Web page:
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German measles (rubella)

When should you receive the rubella shot?

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2005-10-13 11:09:00
2005-10-13 11:09:00

You sould have your immunity tested before you have the shot. You may be naturally immune as rubella is a very mild disease for children. If you are hoping to get pregnant you should have the shot and not get pregnant for a month afterwards. If you are pregnant, have the shot straight after the birth and don't get pregnant again for a month. Some women have been pregnant and had the shot (by mistake) and their babies have not been affected, but I wouldn't risk it.

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Yes, there is a shot for rubella. It is not that comnon to get the shot these days.

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Women without immunity should receive immunization against rubella provided that they avoid pregnancy for a period of three months following immunization.

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Flu shot, Chicken pox shot, TDEP shot(tetanus,diptheria, and another virus)

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Yes, the rubella test (igg) should be positive during pregnancy, which means that you have taken the vaccination prior. Negative result (igg) doesn't mean that you are infected with rubella, however this means that you doesn't have Rubella antibodies in your blood stream. If your result comes out negative, then you should perform another test for Rubella igm, positive results will confirm your infection with this virus.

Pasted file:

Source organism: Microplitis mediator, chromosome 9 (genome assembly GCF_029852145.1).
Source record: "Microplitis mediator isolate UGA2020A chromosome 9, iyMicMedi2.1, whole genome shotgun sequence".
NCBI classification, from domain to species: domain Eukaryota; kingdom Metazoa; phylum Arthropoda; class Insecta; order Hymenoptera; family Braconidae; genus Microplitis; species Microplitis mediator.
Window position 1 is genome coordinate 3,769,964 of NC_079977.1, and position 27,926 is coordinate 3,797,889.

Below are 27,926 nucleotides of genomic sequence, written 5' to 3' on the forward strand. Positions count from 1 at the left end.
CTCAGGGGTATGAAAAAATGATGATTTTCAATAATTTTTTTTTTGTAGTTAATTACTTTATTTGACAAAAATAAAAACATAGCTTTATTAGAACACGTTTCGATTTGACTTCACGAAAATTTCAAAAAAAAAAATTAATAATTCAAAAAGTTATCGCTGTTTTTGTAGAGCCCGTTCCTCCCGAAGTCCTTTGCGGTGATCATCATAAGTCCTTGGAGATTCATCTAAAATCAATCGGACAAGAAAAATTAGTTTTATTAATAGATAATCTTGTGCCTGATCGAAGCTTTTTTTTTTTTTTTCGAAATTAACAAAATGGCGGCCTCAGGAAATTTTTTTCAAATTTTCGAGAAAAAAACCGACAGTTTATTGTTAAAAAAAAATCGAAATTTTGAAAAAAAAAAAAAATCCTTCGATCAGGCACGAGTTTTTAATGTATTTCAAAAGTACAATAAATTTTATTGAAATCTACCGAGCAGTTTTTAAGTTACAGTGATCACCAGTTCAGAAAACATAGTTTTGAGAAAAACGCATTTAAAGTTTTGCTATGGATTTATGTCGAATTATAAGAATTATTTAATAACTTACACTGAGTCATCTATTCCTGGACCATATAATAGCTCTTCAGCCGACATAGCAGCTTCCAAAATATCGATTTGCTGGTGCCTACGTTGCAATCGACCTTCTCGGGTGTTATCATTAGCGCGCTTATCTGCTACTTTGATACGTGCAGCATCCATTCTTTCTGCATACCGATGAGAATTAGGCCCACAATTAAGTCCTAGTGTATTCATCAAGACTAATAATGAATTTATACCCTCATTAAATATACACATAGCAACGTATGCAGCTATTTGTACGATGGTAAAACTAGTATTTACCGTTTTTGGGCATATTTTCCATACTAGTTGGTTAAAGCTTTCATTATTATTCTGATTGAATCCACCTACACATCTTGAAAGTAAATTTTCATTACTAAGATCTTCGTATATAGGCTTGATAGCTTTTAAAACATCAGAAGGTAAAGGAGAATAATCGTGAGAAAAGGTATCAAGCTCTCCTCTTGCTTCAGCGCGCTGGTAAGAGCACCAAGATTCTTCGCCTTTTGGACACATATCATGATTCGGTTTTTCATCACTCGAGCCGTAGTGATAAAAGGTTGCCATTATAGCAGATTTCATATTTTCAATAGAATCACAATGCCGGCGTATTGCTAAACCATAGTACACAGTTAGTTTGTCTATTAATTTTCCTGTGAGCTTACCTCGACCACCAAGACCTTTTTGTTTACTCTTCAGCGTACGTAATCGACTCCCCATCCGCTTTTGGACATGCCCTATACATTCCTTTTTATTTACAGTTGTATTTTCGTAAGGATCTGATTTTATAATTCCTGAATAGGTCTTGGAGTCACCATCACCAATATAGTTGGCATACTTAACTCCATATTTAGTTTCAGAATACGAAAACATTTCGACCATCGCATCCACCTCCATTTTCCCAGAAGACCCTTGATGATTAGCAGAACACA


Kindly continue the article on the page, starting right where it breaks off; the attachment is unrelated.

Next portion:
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All non-immune women of childbearing age should be vaccinated against rubella and chickenpox before pregnancy. Pregnant women should be tested for immunity to rubella at their first prenatal visit.

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12 months, unless they're traveling to an area of epidemic, in which case they might get a monovalent measles, mumps or rubella earier.

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The current recommendation is to receive a tetanus shot every ten years.

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Hmm nothing much if you're not pregnant. It's just that when you're bearing a child for the first 20 weeks of pregnancy, if you were to get infected by Rubella, chances of your child having Rubella for life is high. If you had the shot, you wouldn't get affected by Rubella and your future child won't face any problems at all. It's best to go safe :)

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Rubella is known to cause birth defects when diagnosed in the first trimester, however terminating a pregnancy is a personal decision which should be discussed with your doctor.

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A repeat injection should be given at about 10 or 11 years of age.

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When released, the newborns get a shot in a vein in their forehead.

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Yes, and it's usually grouped with the immunizations for mumps and rubella (German measles) in the MMR shot.

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nursing diagnosis for rubella

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because in make you immune to measles, mumps and rubella

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No, it is not. However, congenital rubella syndrome is. This occurs when a pregnant woman contracts rubella early on in her pregnancy. The rubella may or may not affect the infant.


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